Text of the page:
Barry Bonds: scapegoat

Barry Bonds is being framed.

MLB and its fans need a scapegoat, a patsy, and Bonds has been chosen as the unwilling victim.

Charged, convicted and sent straight to the gallows – all without a proper trial – the six-time MVP has fallen prey to those unsightly, ever-swinging pendulums better known as “public opinion” and “the media.”

Beg to disagree? Well, allow me to throw a few names your way then. Mark McGwire. Jason Giambi. Jose Canseco. Sammy Sosa. Heck, let’s get out of baseball. How about Bill Romanowski?

And to drive it home: Lance Armstrong.

Each one of these professional athletes has had his name associated, in one way or another, with the dark cloud that is steroids. Yet, only Bonds has been burned at the stake.

Only Bonds has had to watch his name, character and image picked up and thrown away like a useless piece of trash.

And the question is: why? Why Bonds?

Why did McGwire, Giambi and Canseco get off relatively scot-free, while Bonds has been tarred and feathered by the public with joyous glee?

Why did the entire print/television/online world (usually as disagreeable as twin siblings) unite as one and shout out “we must erase his records!” the day that the excerpts from “Game of Shadows” were released in Sports Illustrated?

There was never a clamor to erase McGwire’s home runs after his pitiful congressional testimony last year. There wasn’t a campaign to remove Canseco from the record books after his “novel” was released. And when Giambi’s then-secret grand jury testimony was revealed (in which he admitted to using steroids), the media and the public didn’t set up camp and open up a war room like they’ve done for Bonds.

Furthermore, MLB itself suspended 12 players last season for failing the ‘roids test.

Yet, not a single one of these proven cheaters ever saw his statistics called into question.

You didn’t hear any “let’s wipe away Matt Lawton’s stolen bases in ’04” chants when he was banned for 10 games on Nov. 2 of last year. And, for that matter, not too many people were fighting and foaming at the mouth to take away Raffy’s home runs when he flunked the juice quiz either.

Ah, but when Barry Bonds’ name is linked with steroids it’s remarkable – an entirely different beast.

So, what exactly has Bonds done? What has caused all of the outrage, the overwhelming contempt? What horribly unique and horrendous action did Bonds take to have his name ranked up there with Judas and Hitler?

Hmm. Let’s see. He supposedly took steroids. Interesting. Because, you see, that’s really not all that unique, especially in baseball. And especially in Major League Baseball in the early 21st century.

Random stats have floated around for years that 10-50 percent of all major leaguers took steroids during the game’s power surge. Nearly every analyst, critic, former player and fan has in some way thought it a wee little suspicious that Sammy Sosa ballooned from a lanky stick figure to a bulging Goliath in under two years. And when you consider that MLB only began official, stringent testing for steroids last season, just began to test for amphetamines this year, and still doesn’t test for some of the “invisible drugs,” steroids really isn’t the problem.

Yes, cheating is bad. It’s horrible. There’s no question about it. Heck, if I had my way, I’d go back to the days of Aaron, Williams, Mays and Mantle, only play games in the day (on grass) and have players peeing in a cup every day of the week. The playing field would be leveled and talent would shine through.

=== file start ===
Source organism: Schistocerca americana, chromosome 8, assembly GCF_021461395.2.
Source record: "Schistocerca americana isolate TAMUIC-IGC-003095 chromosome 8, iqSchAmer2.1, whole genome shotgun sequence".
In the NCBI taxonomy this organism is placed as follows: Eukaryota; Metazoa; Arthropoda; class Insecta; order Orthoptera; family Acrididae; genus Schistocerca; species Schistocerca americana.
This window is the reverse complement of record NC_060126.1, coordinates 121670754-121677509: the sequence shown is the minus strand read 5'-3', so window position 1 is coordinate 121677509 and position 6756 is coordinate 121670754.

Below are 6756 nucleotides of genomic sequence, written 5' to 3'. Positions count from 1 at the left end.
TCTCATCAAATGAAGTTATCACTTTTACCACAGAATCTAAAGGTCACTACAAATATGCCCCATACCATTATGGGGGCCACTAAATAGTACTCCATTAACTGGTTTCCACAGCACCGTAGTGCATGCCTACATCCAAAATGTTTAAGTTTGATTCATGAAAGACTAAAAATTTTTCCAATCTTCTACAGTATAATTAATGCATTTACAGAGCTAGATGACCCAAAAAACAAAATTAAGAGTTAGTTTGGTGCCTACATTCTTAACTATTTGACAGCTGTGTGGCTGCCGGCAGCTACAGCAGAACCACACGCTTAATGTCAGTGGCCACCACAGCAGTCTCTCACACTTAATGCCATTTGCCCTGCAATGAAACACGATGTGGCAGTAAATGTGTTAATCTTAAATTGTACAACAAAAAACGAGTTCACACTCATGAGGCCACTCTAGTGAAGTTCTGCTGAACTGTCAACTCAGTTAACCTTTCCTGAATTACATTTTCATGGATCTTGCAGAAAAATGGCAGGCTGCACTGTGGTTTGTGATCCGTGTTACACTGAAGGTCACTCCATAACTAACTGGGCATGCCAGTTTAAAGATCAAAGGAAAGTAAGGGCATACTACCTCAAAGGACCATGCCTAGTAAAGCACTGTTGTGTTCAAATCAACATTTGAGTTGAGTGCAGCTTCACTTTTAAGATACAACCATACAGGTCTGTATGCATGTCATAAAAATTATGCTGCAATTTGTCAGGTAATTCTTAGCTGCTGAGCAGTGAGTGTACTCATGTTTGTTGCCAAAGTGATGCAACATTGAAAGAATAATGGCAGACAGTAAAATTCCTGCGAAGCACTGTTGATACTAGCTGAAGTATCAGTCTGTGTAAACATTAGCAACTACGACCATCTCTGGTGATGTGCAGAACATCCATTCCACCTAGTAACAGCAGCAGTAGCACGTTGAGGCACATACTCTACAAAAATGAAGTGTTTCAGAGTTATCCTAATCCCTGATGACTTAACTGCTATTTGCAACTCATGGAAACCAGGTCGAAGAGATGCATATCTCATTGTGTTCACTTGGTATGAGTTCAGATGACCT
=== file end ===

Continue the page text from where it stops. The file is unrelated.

But cheating has been a part of baseball, of professional sports, for so long now that it’s not even funny. The NFL has an insanely lax steroids and drug policy and the NBA has a hard time defining one itself. Plus, all of those jaw-dropping long balls that McGwire sent into space would have to be pulled off the books, too. That is, if steroids were really the issue.

So then we go to the infidelity. Ooh. That’s a big one. That one’s dangerous. A touchy subject. Bonds allegedly cheated on his wife. Had an acknowledged “other.” Gave her money and a place to stay, all while being married. But, see, it gets tricky here as well.

Because while stats are hard to come by on just how many people cheat while in relationships (there aren’t that many raised hands when the question comes up, you know), you’d be a fool to say that it never happens. And you’d be even more of a fool to say that anyone who does should be fired from their job, banned from their profession or publicly shamed. Yet, that is exactly what is being proposed right now for Bonds.

Lastly, we come to taxes. Bonds allegedly advised his alleged “significant other” on how to scam the IRS out of its profits. Again, another stonewall. Another tricky subject.

Number of people who’ve ever cheated on their taxes? Answer: unknown. Good guess: a lot. But, in regards to Bonds, the media and the public want to punish him for it. They want to make him pay. They want their pound of flesh.

It’s all very – interesting. Everything that Bonds has been publicly assaulted for doing has been done by hundreds (steroids) or millions (cheating on a spouse/taxes) of others. Yet Bonds is “guilty.” He should “pay.” His records need whiteout or an asterisk.

So what’s it say about us? The media? The public? A sports culture that devours its subjects like it’s never seen food before? Not much.

Especially when you add in the unavoidable fact that Bonds is an African-American who is generally regarded as being “outspoken” (read: arrogant, opinionated, self-righteous, proud).

The portrait that we’re painting isn’t all that flattering.

If we’re going to go after Bonds, we’ve got to go after everyone. If we’re not going to go after everyone, then we can’t go after Bonds. It’s that simple.

We’re throwing heavy rocks, but we’re living in a glass house.